P3.53 Friday, Jan. 6 Quantitative genetic analysis of acquisition of metamorphic competence in Hydroides elegans, and consequences for larval dispersal HOLM, E.R.*; ANIL, A.C.; HADFIELD, M.G.; Naval Surface Warfare Center, Carderock Division; National Institute of Oceanography, Goa, INDIA; Kewalo Marine Laboratory, University of Hawaii firstname.lastname@example.org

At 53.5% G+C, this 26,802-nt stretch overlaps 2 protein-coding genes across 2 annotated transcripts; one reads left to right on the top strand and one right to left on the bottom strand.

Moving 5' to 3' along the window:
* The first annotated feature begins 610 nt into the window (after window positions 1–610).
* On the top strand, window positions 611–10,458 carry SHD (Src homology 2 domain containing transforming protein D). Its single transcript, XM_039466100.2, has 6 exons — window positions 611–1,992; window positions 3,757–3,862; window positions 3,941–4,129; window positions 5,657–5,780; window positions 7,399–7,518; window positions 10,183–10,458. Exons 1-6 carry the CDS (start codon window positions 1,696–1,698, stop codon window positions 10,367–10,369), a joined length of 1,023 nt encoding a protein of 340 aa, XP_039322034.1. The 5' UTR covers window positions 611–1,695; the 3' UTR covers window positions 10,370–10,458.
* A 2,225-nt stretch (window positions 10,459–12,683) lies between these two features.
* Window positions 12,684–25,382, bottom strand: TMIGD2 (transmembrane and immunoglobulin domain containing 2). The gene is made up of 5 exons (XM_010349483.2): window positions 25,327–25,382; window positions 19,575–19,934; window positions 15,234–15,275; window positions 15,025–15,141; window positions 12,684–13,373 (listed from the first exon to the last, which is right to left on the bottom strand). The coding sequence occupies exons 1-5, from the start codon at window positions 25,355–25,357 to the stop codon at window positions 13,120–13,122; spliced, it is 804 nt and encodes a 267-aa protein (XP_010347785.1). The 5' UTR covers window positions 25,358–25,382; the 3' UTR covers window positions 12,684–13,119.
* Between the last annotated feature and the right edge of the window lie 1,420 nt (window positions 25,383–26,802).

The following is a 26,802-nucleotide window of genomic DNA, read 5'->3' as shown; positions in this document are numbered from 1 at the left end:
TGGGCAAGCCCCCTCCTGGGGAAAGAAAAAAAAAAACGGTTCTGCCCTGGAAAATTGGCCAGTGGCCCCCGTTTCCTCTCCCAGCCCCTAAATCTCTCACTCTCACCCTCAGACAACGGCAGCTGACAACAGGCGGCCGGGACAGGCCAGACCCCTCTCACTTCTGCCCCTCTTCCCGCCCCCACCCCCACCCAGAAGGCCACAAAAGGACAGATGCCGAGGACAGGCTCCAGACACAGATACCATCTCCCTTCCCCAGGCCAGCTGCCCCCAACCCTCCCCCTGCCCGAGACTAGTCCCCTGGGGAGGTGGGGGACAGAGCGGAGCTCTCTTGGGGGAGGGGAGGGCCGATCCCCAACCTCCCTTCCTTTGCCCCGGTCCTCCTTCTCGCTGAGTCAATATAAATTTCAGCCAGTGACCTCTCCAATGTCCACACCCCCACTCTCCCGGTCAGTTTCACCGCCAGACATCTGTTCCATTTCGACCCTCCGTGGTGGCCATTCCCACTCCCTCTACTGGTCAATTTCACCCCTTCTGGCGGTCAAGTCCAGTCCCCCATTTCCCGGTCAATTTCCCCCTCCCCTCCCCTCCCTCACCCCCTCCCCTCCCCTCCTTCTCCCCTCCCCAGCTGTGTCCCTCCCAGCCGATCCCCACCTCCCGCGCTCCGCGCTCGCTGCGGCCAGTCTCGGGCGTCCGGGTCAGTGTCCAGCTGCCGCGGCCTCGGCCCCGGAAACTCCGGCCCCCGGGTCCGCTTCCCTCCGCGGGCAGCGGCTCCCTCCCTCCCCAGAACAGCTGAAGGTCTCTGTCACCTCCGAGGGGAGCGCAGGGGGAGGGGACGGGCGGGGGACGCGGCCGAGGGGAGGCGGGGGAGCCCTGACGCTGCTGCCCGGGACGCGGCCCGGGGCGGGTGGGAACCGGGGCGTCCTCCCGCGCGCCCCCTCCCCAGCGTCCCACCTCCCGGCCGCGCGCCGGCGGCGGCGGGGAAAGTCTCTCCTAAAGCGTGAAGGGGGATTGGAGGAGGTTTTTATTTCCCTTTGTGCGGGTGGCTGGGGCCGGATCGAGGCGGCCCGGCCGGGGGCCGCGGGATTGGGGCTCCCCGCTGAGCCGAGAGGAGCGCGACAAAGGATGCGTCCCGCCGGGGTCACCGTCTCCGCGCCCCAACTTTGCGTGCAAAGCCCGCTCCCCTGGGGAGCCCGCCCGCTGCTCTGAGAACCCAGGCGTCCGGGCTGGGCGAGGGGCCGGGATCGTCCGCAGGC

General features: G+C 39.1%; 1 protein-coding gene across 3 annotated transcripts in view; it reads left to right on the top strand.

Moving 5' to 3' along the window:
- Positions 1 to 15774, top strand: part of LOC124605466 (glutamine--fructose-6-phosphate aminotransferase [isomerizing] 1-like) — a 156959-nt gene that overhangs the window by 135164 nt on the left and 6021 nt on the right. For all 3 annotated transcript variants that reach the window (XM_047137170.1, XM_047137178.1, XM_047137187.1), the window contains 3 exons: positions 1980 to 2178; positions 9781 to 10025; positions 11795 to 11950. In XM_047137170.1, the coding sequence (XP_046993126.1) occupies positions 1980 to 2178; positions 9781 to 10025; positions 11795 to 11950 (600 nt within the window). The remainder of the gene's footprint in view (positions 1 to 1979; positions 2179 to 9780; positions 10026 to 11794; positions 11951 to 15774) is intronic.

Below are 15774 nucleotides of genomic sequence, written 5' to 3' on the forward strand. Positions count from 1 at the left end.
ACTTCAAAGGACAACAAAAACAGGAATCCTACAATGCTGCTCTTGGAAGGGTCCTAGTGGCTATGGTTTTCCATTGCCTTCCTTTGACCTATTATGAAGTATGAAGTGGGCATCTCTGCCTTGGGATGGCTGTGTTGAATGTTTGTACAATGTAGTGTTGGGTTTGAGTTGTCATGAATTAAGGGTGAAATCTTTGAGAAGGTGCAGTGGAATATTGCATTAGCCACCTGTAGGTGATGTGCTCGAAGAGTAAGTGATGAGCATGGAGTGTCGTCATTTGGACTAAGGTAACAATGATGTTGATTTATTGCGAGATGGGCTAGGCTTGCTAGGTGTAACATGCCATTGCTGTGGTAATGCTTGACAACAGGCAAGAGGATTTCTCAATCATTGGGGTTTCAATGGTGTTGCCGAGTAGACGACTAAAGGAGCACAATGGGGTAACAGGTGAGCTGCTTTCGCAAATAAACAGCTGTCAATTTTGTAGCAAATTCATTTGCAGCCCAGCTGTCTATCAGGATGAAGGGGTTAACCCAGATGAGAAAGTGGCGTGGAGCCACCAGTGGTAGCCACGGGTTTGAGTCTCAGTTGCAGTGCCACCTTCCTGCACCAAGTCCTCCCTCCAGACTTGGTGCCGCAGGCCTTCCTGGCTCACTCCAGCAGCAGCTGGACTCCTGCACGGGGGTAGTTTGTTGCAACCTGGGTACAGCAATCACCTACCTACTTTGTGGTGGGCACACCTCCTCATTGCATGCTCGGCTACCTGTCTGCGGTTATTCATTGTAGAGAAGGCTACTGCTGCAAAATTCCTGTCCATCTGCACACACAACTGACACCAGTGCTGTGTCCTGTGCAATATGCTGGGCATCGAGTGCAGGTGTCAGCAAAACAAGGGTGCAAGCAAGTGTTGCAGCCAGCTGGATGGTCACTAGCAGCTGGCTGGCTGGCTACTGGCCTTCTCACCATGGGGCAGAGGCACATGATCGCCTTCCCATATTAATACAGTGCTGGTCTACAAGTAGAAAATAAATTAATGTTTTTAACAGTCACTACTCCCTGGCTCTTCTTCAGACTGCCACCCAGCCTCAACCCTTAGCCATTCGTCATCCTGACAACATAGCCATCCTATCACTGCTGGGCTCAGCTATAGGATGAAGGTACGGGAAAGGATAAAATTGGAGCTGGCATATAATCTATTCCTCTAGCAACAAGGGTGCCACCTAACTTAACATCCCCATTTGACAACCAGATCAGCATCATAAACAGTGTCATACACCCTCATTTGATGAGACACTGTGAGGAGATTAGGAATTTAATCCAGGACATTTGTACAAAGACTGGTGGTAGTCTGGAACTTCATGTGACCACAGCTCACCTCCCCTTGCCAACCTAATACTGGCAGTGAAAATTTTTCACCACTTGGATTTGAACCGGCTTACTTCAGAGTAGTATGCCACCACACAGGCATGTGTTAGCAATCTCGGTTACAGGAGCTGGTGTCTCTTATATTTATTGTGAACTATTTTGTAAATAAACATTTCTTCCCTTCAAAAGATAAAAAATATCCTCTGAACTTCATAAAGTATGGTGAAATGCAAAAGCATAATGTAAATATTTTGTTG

Dispersal of planktonic larvae of sessile marine invertebrates is the product of physical processes acting on the larvae while they are in the water column, larval behavioral responses affecting exposure to those processes, and the length of time the physical processes and behaviors have to act. Minimum time in the plankton is set by the age at onset of metamorphic competence. We used a sib analysis to quantify genetic and maternal components of variance in the timing of acquisition of competence in larvae of the serpulid polychaete Hydroides elegans. After 4 and 5 days of development, larvae from each cross were challenged with a metamorphosis-inducing biofilm. We considered the proportion of larvae responding to the biofilm by metamorphosing as equivalent to the proportion of larvae that had attained metamorphic competence. Additive genetic and maternal environmental effects significantly influenced acquisition of competence for 4-day old larvae. In contrast, the proportion of competent larvae after 5 days of development exhibited a significant additive genetic effect, but no maternal effect. These results suggest the presence in H. elegans of substantial genetic variation in the timing of acquisition of metamorphic competence, and thus the potential for larval dispersal.